The September 2017 breach of credit reporting agency Equifax, which exposed the personal data of 150 million Americans as well as residents of the UK and Canada, was so extensive as to be dumbfounding. Certainly few compromises of its scope and magnitude have occurred in US history before. Data released to cybercriminals as part of the breach included citizens’ full names, Social Security numbers, birth dates, addresses, and, in some cases, driver’s license numbers. Equifax also confirmed at least 209,000 consumers’ credit card credentials were taken in the attack.
Where the event really becomes unconscionable is when one considers a) how easy it was for the breach to occur, and b) the way “crisis management” was approached by the U.S. government in relation to this major financial institution.
According to an October 2017 report from Motherboard, around December 2016, a security researcher examining Equifax’s servers observed that an online portal, apparently created for Equifax employees only, was accessible to the open Internet. All the researcher had to do to access the information was utilize a web app which allowed searching of the data and the ability to download millions of cleartext results instantly. The anonymous individual reported, “I’ve seen a lot of bad things, but not this bad.”
The Senate made nominal efforts in the way of disciplining the agency by introducing a bill allowing consumers free credit freezes (and veterans free credit monitoring), but included a tax break worth far more than what credit reporting agencies would lose in providing the freezes for free. Additionally, citizens such as veterans made eligible for free credit monitoring services were stripped of their right to sue the agencies. The content of the bill in fact contains cause for consumers and citizens to trust these agencies even less.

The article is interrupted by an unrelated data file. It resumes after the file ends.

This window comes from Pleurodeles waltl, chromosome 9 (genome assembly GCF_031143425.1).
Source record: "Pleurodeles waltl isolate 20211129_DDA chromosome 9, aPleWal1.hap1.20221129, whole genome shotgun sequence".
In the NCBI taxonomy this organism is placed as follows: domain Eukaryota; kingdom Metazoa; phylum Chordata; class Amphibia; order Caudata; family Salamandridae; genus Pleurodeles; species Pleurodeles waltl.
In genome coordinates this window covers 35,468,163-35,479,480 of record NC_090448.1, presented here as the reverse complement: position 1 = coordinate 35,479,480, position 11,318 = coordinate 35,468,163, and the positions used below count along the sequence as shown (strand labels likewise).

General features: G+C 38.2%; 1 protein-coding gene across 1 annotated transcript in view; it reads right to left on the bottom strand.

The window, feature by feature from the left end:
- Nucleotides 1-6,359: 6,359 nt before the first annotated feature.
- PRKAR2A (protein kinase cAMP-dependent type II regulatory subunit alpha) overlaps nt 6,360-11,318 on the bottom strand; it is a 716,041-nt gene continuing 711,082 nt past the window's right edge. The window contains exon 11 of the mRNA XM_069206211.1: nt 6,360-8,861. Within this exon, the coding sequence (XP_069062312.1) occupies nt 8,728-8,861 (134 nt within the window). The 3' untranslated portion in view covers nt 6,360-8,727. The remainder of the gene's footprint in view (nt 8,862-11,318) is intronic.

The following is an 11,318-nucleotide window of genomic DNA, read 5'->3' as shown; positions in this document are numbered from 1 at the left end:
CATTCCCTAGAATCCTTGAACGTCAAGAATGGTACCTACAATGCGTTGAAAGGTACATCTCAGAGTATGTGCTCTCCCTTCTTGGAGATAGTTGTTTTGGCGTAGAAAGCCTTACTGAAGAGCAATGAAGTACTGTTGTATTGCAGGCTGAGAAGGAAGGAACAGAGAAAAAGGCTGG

The irony is that Equifax, a company that should first and foremost be trustworthy and secure, revealed itself to be anything but. They have legal expenses, PR expenses, lost executive institutional knowledge expenses—what a waste of company funds which should have been used actually protecting consumers. So where was all their money going?
Furthermore, a former Equifax executive was charged with insider trading ahead of the massive data breach. When people, companies or institutions continue illicit or unethical acts, they become brazen. Why is Congress failing to act against the big financial institutions again?
PR is how you make others feel and consequently behave toward you. No amount of positive publicity can cover up financial irregularities. People know when they are being lied to.
- “Equifax.” Wikipedia, Wikimedia Foundation, 1 Apr. 2018, en.wikipedia.org/wiki/Equifax.
- “Senate Gives Consumers Free Credit Freezes – but Also Gifts for Equifax.” Yahoo! Finance, Yahoo!, 15 Mar. 2018, finance.yahoo.com/news/senate-gives-consumers-free-credit-freezes-also-gifts-equifax-180517222.html.
- Picchi, Aimee. “Despite Equifax Breach, Congress May Boost Credit Bureaus.” CBS News, CBS Interactive, 14 Mar. 2018, www.cbsnews.com/news/despite-equifax-breach-congress-may-boost-credit-bureaus/.
- Lecher, Colin. “Former Equifax Executive Charged with Insider Trading Ahead of Massive Data Breach.” The Verge, The Verge, 14 Mar. 2018, www.theverge.com/2018/3/14/17119538/equifax-insider-trading-data-breach-charges.
- Duran, Paulina. “Australia’s Competition Watchdog Sues Equifax for Misleading Consumers.”Reuters, Thomson Reuters, 16 Mar. 2018, www.reuters.com/article/us-equifax-cyber-australia/australias-competition-watchdog-sues-equifax-for-misleading-consumers-idUSKCN1GS03X.